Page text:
Coal ash is nasty stuff. Full of dangerous metals like lead and mercury, the ash left over after the combustion of coal can increase a person’s risk for cancer and mess with their brain health.
Methane comes from more than cows. As notorious a poster child cattle have become, a huge portion of our methane emissions are produced by the oil and gas industry. A study out Thursday explores how much worse these greenhouse gas emissions actually might be.
Puerto Rico is finally taking its energy system private. Gov. Ricardo Rosselló signed a bill Wednesday to sell pieces of the Puerto Rican Electric Power Authority (PREPA). The system’s been in shambles since Hurricane Maria hit last year, and this is seemingly the governor’s final attempt to salvage it.
Michigan won’t be handling water testing in Flint anymore. After assuming that responsibility in 2016, the state is officially handing it back to the city starting in July, according to The Flint Journal/M-Live.
Puerto Rico’s still reeling from the shock of Hurricane Maria, a disaster that may have led to the death of thousands. Nearly nine months later, doctors and physicians are alerting the public to another hidden health crisis: asthma.
The monsoon season can be a matter of life and death for people in South Asia. On the one hand, its rains nourish crops that feed millions. On the other, floods and landslides can create deadly hazards, as evidenced by what’s going on in northeast India and Bangladesh right now.
When it comes to Arizona’s embattled Navajo Generating Station, groups on both sides can’t stop, won’t stop.
Growing up in my predominantly black and Latino town of Uniondale on Long Island, “the outdoors” was never about being healthy. One of my clearest childhood memories involves a group of girls beating me up at a park because they confused me for someone else. As a teenager, parks were where kids went to shoot hoops and…
The Nixon Ridge Pipeline in West Virginia exploded spectacularly Thursday, creating a fireball visible for miles. While TransCanada is still investigating why exactly this brand new, “best-in-class” pipeline blew up, we can offer some informed speculation.
No number of protests are likely to keep a major coal-fired power plant in Arizona open. In fact, its biggest customer finalized a couple contracts Thursday to replace their power source when the plant shutters next year.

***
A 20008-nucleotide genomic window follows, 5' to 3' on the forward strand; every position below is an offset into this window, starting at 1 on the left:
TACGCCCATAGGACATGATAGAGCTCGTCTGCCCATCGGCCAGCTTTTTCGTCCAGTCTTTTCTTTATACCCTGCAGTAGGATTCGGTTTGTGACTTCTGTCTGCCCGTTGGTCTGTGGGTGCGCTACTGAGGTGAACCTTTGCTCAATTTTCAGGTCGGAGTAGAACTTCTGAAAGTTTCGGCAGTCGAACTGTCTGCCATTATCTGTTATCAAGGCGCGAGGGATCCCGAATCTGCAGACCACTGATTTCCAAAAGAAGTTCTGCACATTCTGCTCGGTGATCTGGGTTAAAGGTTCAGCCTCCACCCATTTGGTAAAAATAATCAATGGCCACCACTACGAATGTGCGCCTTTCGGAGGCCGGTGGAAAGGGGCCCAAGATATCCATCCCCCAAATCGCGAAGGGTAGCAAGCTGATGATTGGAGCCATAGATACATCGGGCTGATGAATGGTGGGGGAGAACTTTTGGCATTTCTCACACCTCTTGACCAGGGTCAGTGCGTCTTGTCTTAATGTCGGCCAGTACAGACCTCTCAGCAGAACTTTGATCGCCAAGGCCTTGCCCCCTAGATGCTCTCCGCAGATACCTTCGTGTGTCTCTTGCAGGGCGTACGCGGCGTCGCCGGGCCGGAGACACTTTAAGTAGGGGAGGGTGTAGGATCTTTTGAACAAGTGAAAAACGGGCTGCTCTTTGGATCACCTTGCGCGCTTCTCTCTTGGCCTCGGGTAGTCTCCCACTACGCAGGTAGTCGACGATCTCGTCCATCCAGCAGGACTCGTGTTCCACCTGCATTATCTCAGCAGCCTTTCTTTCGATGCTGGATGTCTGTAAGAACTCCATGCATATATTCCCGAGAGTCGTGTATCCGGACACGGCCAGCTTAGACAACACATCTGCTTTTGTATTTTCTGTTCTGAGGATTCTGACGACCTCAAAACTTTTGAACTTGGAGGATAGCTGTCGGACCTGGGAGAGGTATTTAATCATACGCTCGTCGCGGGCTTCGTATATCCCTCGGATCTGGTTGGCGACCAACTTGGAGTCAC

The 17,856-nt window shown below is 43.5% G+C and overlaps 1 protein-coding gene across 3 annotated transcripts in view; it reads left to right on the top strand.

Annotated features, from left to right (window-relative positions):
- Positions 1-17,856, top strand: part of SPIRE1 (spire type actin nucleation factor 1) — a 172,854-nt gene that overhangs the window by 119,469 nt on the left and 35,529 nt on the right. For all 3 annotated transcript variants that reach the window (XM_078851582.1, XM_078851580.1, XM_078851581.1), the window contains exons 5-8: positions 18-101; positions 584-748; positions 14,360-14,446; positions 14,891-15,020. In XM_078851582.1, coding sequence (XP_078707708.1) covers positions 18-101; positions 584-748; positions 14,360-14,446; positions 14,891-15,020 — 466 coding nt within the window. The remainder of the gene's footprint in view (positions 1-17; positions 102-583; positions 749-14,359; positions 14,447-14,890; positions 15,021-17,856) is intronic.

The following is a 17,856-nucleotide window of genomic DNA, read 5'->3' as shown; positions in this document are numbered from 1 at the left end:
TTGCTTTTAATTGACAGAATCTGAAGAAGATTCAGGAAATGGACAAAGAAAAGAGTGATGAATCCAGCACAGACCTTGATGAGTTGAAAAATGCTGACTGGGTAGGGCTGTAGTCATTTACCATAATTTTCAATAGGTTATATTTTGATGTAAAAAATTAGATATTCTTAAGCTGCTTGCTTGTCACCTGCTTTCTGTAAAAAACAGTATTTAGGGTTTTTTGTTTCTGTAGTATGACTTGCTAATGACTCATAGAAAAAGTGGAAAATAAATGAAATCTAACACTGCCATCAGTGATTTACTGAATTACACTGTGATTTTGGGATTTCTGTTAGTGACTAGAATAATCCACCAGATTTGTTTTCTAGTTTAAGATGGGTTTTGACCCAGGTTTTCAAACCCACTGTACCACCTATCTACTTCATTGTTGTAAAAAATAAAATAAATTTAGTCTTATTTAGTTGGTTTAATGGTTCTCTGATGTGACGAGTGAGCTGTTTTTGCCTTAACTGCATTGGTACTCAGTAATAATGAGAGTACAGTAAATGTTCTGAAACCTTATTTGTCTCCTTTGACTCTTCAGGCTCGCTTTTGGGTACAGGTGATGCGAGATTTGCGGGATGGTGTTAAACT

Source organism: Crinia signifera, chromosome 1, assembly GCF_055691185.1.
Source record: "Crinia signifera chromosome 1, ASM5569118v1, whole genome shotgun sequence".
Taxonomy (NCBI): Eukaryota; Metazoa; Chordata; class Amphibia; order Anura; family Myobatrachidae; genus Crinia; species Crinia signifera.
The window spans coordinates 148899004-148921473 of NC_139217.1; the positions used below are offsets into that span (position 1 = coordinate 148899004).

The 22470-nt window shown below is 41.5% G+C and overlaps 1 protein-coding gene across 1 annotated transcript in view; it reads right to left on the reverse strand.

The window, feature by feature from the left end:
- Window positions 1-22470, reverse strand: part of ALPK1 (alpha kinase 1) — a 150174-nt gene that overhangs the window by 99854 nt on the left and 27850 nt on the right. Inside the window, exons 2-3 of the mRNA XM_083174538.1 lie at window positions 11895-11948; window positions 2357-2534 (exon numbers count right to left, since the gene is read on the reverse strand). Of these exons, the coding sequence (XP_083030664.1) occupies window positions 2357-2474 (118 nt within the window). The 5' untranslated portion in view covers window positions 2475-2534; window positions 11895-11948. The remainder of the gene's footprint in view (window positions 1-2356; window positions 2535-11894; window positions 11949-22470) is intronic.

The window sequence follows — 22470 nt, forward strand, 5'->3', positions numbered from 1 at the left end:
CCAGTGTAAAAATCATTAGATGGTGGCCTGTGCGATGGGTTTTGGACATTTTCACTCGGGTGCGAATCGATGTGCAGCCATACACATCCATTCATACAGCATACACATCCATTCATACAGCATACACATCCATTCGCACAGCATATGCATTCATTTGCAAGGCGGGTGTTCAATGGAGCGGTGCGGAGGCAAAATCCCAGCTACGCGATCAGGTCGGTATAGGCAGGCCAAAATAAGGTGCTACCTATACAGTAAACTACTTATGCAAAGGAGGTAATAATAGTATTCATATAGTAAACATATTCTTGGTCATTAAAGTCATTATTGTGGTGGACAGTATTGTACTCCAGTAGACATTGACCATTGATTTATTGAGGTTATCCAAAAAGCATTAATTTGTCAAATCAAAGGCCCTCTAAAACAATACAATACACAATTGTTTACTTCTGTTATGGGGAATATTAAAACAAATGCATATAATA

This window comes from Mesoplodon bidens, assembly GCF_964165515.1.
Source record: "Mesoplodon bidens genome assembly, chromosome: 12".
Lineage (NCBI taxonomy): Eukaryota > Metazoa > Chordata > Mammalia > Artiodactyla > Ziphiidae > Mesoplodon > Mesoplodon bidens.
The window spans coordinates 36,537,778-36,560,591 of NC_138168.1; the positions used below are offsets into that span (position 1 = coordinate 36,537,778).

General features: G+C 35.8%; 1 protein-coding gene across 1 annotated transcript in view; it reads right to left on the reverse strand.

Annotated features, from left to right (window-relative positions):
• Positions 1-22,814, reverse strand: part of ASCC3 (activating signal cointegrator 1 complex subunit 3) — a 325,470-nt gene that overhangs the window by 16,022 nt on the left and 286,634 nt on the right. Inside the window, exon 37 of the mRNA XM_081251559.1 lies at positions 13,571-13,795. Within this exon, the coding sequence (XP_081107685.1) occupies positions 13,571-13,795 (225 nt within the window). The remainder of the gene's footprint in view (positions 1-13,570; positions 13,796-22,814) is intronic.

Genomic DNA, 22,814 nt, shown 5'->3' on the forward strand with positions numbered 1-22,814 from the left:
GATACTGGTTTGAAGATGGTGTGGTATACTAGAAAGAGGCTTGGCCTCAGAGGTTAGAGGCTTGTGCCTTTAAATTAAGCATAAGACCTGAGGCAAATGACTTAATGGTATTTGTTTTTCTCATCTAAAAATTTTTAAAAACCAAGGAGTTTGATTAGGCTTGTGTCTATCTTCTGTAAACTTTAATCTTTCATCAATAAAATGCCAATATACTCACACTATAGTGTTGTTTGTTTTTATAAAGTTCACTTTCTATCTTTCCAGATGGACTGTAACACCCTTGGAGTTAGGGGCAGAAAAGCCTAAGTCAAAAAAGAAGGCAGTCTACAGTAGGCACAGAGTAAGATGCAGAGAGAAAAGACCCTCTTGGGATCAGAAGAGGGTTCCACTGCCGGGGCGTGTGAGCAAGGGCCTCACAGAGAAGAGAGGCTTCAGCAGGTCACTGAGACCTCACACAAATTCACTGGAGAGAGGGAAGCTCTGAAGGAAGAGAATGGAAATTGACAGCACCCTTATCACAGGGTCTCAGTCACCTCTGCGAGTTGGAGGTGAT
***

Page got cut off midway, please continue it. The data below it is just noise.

In Louisiana, the Department of Natural Resources (DNR) is disputing a judge’s ruling that it broke the law—all in the name of a crude oil pipeline set to run 163 miles through the state.
Hurricane season has returned, and Puerto Rico isn’t ready. Even a small hurricane could mess up the power grid again, throwing over 3 million American citizens back into the dark.
More than scientific research goes down in Antarctica. With Pride Month officially starting Friday, celebrations are popping off at all ends of the world—including near the South Pole. Who said a continent devoted to ice, climate and Earth science can’t also be a place for the queerios of the world to party? After…
These days, the United States Environmental Protection Agency’s got no shame cozying up to polluters. Head to Australia, though, and it’s a whole different game. Ever heard of Dib Hanna? Me neither, but apparently, he’s a notorious criminal in Sydney, Australia. His crime? Serial asbestos dumper. (And no, I’m not…
The Arctic National Wildlife Refuge (ANWR) is no longer safe.
Lessons on climate change don’t require wonky charts or boring lectures. They can sometimes be as simple—and cute—as an animated video featuring penguins, an elephant seal, and some researchers ready for the freezing temperatures of Antarctica.
At the height of the water crisis in Flint, Michigan, 12 people died. A couple studies earlier this year concluded that the water switch that resulted in lead contamination of the water supply also caused an outbreak of Legionnaires disease. Now, some officials at the state level disagree.
Looks like the fraught Trans Mountain Pipeline expansion isn’t happening after all. Or, actually, wait. It is—but only after the Canadian government decided to purchase the damn thing for 4.5 billion Canadian dollars (roughly $3.5 billion).
Seems like Michigan learned its lesson on lead exposure after what happened in the city of Flint. The state is on the verge of implementing the nation’s tightest drinking water rules around lead. If all goes smoothly, the state’s new Lead and Copper Rule should be live by the end of the week.
Thanks to Hurricane Harvey, the homeless population in Houston and surrounding areas increased this year, according to a report out Wednesday from the Coalition for the Homeless of Houston/Harris County.